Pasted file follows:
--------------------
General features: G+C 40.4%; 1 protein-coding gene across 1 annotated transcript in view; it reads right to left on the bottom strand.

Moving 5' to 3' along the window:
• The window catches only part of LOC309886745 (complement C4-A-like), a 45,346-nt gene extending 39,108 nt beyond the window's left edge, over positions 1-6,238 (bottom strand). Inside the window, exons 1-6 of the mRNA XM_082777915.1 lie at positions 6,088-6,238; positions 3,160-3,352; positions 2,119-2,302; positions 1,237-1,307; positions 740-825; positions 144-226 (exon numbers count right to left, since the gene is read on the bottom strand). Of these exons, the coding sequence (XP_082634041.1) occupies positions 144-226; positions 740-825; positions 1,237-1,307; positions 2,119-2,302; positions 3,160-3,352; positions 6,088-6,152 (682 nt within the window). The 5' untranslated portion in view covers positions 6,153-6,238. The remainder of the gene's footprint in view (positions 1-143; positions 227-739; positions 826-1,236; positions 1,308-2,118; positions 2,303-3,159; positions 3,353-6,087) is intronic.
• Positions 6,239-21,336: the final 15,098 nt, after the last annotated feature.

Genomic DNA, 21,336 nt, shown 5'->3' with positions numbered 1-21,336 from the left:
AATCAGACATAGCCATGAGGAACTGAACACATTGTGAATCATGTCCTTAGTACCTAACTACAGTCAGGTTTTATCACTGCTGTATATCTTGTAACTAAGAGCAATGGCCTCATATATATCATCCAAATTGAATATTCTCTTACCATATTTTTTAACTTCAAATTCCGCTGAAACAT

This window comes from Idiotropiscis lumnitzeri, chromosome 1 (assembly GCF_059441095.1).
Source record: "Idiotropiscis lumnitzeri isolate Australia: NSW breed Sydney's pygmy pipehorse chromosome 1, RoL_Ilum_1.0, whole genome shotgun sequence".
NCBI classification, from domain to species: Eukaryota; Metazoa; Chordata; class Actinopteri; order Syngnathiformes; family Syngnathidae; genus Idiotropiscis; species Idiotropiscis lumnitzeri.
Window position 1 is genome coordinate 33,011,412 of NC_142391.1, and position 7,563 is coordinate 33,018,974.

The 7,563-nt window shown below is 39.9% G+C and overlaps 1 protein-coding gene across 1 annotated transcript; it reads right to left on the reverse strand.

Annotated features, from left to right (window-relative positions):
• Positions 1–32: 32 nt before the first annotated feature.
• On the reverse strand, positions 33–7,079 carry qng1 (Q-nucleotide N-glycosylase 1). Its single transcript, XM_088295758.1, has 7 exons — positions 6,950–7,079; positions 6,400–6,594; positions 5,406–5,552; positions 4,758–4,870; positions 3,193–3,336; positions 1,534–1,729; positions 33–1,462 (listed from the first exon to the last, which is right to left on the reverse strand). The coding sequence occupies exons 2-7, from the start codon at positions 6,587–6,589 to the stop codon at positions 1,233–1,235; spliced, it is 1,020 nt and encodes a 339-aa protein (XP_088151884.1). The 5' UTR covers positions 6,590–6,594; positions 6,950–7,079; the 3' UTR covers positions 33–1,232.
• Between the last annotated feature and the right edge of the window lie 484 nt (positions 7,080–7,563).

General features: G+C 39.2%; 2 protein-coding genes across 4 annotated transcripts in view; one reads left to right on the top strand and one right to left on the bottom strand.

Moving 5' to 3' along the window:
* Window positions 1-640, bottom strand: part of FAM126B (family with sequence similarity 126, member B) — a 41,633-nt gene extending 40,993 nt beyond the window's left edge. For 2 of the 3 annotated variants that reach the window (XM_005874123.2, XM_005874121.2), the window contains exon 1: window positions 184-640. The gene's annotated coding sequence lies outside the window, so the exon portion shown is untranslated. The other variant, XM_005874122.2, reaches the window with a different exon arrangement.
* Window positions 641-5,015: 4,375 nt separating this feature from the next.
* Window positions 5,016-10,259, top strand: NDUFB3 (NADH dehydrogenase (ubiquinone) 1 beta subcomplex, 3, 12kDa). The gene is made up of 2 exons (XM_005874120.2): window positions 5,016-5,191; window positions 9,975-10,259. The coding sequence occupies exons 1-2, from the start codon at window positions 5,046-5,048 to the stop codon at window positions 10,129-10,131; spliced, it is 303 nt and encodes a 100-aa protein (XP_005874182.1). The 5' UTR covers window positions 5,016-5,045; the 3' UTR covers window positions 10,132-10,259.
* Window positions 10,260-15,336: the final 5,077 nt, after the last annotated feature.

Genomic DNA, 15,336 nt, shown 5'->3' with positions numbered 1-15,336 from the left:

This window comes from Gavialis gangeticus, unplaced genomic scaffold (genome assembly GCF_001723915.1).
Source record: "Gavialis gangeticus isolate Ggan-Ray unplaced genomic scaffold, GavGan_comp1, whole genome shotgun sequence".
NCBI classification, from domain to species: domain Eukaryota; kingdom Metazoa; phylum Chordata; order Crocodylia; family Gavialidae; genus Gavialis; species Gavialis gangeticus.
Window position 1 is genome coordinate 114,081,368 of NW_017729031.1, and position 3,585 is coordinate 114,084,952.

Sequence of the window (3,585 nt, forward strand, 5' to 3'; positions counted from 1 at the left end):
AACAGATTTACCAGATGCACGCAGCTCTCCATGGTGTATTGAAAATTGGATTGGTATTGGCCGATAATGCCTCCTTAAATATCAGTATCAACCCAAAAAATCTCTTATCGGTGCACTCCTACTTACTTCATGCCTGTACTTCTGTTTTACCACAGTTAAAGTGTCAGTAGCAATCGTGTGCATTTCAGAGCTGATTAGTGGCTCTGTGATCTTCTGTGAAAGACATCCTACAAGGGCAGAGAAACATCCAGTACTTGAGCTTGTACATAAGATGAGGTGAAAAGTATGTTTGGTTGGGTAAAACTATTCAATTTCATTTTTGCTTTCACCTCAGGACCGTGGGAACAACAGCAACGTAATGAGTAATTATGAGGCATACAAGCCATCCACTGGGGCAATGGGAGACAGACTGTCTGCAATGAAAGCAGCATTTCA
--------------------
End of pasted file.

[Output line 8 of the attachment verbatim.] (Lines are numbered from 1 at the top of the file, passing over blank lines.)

Source record: "Idiotropiscis lumnitzeri isolate Australia: NSW breed Sydney's pygmy pipehorse chromosome 1, RoL_Ilum_1.0, whole genome shotgun sequence".